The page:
There has been no shortage of talk lately concerning the topic of reparations and our nation’s past sin of slavery.
In fact, Evanston, a suburb of Chicago, Illinois, voted in March to begin reparations in their city, making them the first city in the U.S. to do so. Recently, Fox News’ Judge Jeanine Pirro speculated that the current administration will call for reparations on a national level.
To be clear, slavery is an atrocity that disregards the intrinsic value of an image-bearer of God.
Without a doubt, America’s historic mistreatment of blacks should be condemned. However, I question the idea of reparations. But a defense of, or position against, reparations is not the subject I want to consider.
Rather than rehashing sins of the past and whether or not our country has sufficiently atoned for those sins, I would submit that slavery still exists, just in a different form.
It’s a type of slavery that in many ways is more corrupt and deceitful than original slavery because it’s presented in such a benevolent way that those enslaved by it don’t recognize it, which makes it far more difficult to break free from the chains which have them bound.
I’m referring to government programs that have been designed to fight the “War on Poverty” as President Lyndon Johnson described it.
I’m referring to politicians and bureaucrats who, rather than hoping to truly lift people out of poverty, continue to profit from the programs that throw trillions of dollars at the problem while never making a real difference.
With historic slavery, people knew they were held captive, and desired freedom. With today’s plantations, the slaves seem to be blinded by their masters, unaware that true freedom even exists.
So many times I have vented my frustration over the duplicity of those who on the one hand decry the atrocities of slavery, while on the other hand promote programs that entrap the very ones they claim they want to help.
My thoughts are not novel
I must confess that I considered my notion of liberals being modern slave owners clever and new. In admitting that, I guess I’m just revealing my naiveté.
As I considered writing on the topic, not coincidentally, the Lord reminded me that “there is no new thing under the sun” (Ecclesiastes 1:9). Accordingly, I discovered that many people far wiser than me have had these same thoughts far longer than me.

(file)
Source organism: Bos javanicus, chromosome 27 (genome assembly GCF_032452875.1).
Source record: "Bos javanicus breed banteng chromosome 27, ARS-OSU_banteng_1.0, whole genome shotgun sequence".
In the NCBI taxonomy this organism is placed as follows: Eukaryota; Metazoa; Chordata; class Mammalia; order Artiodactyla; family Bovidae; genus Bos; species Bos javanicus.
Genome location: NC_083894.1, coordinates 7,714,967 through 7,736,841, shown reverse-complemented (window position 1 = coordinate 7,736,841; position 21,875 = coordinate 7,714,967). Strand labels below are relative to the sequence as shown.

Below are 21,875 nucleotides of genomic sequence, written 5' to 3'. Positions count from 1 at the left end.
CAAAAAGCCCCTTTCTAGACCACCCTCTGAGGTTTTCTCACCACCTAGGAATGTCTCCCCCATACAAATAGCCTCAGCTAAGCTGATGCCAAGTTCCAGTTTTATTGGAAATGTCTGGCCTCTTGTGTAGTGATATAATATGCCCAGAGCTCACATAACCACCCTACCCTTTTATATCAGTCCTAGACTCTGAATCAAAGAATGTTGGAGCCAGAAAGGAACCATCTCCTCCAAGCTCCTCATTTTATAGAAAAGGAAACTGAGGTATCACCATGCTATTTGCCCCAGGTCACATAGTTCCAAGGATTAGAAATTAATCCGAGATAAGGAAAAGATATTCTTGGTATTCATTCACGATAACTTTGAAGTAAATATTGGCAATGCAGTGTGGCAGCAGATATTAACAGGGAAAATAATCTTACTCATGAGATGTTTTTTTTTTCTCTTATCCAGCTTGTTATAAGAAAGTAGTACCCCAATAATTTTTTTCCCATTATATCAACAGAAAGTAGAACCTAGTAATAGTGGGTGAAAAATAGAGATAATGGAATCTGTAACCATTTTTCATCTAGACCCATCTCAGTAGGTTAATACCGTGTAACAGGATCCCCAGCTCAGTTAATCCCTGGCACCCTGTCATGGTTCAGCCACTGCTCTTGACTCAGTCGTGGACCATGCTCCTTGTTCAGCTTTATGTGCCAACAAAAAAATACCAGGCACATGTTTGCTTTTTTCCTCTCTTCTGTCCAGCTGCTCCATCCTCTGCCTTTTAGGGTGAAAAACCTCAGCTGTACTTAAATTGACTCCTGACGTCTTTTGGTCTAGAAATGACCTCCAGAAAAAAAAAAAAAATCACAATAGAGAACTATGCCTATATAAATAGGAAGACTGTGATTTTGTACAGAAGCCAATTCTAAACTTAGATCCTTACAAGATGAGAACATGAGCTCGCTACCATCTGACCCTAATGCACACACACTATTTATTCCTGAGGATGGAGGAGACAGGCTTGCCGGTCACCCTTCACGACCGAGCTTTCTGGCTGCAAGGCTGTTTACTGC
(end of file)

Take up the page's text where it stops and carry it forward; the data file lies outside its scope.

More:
Recently, while tuned in to The Hamilton Corner on my commute home, I listened to an interview between Abe Hamilton and Bob Woodson, founder, and president of the Woodson Center.
Mr. Woodson shared some eye-opening statistics concerning the so-called war on poverty.
“[America has] spent about $22 trillion in the last 60 years on programs to aid the poor, but .70 of all those dollars go not to the poor, they go to those who serve the poor – professional service providers – and only .30 to the poor.”
Despite the excessive spending, Woodson said the poverty rate over the last 50-60 years has been virtually stagnant.
Woodson suggests that true solutions are not really being sought, and the government isn’t concerned with “what problems are solvable, but which ones are fundable.”
Considered in that light, there is no incentive to lift people out of poverty and actually fix the problem. In order to receive the .70 out of every dollar, a program must exist, and in order for the social programs to exist, poverty must exist.
“The truth is inconvenient to those who profit from the existing confusion. We have made a commodity out of the poor,” Woodson said. “They help create a problem for which they are getting funded to solve.”
Woodson is not the only one who recognizes the enslaving nature of failing social programs.
During my research, I was made aware of Star Parker’s 2003 book, Uncle Sam’s Plantation: How Big Government Enslaves America’s Poor and What We Can Do About It.
Parker, who is the founder and president of the Center for Urban Renewal and Education (CURE), knows from first-hand experience what it’s like to live on the government plantation. She also knows how to become free from it.
Her early life included theft, vandalism, drug use, multiple abortions, and ultimately, dependence upon, and addiction to, welfare. After coming to Christ and leaving the plantation, Parker is now one of the leading voices amongst black conservative leaders.